News items for tag security - Koos van den Hout

2020-07-27 Different SSL tests make things complex 2 weeks ago
After mention of the internet.nl tests at work I tested my webserver with the test from internet.nl and got a failed for the cipher order test. I do have the 'best' configuration according to the Mozilla SSL Configuration Generator but the test at internet.nl disagrees on this point because of the ordering of the ciphers. So with a lot of checking I now have:
ssl-default-bind-ciphers ECDHE-ECDSA-AES256-GCM-SHA384:ECDHE-RSA-AES256-GCM-SHA384:ECDHE-ECDSA-CHACHA20-POLY1305:ECDHE-RSA-AES128-GCM-SHA256:DHE-RSA-AES256-GCM-SHA384:ECDHE-RSA-CHACHA20-POLY1305:ECDHE-ECDSA-AES128-GCM-SHA256:DHE-RSA-AES128-GCM-SHA256
Which is not the order Mozilla suggests, but gives me an A+ on the Qualys SSL Server test and a good result on the standards test at internet.nl.

I also found out generating my own Diffie-Hellman parameters is not good for parameter sizes of 2048 bits and up. I changed to a known-good group of 4096 bits.

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2020-05-25 Websites get attacked from the very first moment 2 months ago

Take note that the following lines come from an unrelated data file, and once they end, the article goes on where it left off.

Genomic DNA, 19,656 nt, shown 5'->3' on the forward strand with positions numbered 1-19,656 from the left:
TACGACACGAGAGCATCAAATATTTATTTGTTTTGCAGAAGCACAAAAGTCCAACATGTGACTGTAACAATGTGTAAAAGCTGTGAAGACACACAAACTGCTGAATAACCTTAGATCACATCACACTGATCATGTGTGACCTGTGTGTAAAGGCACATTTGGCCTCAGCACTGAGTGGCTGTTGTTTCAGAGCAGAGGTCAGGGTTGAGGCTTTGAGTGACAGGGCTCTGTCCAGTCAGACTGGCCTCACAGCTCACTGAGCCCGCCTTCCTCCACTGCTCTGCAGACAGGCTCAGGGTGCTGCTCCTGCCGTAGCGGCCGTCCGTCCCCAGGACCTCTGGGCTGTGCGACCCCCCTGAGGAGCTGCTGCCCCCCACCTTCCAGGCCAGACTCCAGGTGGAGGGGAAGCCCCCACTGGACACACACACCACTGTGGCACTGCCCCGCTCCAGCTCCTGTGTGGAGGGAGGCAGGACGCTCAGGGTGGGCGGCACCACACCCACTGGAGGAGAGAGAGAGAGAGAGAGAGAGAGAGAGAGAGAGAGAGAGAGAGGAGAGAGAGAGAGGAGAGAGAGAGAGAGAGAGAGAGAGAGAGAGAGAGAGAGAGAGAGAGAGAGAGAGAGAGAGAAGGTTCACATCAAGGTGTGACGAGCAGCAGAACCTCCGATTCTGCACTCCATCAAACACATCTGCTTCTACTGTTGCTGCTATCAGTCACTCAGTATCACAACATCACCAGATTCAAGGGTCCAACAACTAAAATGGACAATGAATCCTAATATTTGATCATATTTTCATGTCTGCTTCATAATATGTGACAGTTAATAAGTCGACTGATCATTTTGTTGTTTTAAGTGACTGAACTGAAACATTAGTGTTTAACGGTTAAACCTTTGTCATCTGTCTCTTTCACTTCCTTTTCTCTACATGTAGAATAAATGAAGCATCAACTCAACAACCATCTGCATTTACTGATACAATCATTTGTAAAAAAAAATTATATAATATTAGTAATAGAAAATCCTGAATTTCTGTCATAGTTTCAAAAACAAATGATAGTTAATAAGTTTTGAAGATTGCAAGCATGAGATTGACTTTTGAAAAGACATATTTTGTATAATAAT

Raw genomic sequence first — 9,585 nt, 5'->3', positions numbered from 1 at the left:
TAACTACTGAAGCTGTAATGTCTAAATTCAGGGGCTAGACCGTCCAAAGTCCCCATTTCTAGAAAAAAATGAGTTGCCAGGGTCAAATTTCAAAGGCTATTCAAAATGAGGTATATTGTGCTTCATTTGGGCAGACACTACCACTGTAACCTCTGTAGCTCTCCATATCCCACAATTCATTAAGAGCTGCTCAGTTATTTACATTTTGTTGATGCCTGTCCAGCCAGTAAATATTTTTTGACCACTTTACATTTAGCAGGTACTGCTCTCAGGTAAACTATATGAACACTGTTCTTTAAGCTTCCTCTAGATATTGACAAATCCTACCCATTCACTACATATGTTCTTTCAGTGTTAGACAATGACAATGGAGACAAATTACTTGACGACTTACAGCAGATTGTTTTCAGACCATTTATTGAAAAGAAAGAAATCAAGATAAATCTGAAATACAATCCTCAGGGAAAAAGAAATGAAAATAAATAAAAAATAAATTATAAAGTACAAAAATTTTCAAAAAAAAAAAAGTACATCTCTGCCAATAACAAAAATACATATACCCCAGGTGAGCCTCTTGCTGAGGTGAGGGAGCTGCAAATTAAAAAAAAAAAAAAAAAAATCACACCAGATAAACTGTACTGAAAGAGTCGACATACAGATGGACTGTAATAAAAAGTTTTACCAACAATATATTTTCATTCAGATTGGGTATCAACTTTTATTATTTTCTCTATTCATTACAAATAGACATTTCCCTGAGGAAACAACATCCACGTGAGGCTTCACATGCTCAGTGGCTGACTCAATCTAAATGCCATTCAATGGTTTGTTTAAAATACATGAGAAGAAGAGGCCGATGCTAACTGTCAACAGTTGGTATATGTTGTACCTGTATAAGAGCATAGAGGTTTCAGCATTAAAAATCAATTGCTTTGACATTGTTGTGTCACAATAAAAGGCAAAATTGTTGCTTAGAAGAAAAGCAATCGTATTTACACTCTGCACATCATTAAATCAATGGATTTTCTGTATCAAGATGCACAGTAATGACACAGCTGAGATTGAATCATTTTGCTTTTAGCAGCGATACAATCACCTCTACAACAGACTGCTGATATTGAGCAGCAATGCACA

Cybercriminal Sometimes hobby and work intertwine when I'm not expecting it.

I set up a domainname and added a dummy website for something related to amateur radio. I have no idea if it will go anywhere, but I thought I'd get the web configuration right. The domain name isn't published anywhere.

But, to my surprise:
178.174.174.11 - - [20/May/2020:09:14:35 +0200] "GET /.git/HEAD HTTP/1.0" 404 594 "-" "-"
178.174.174.11 - - [20/May/2020:09:14:35 +0200] "GET /.git/HEAD HTTP/1.0" 404 594 "-" "-"
178.174.174.11 - - [20/May/2020:09:14:53 +0200] "GET /.git/HEAD HTTP/1.0" 404 594 "-" "-"
178.174.174.11 - - [20/May/2020:09:14:53 +0200] "GET /.git/HEAD HTTP/1.0" 404 594 "-" "-"
81.92.203.216 - - [20/May/2020:09:15:12 +0200] "GET /.git/HEAD HTTP/1.0" 404 594 "-" "-"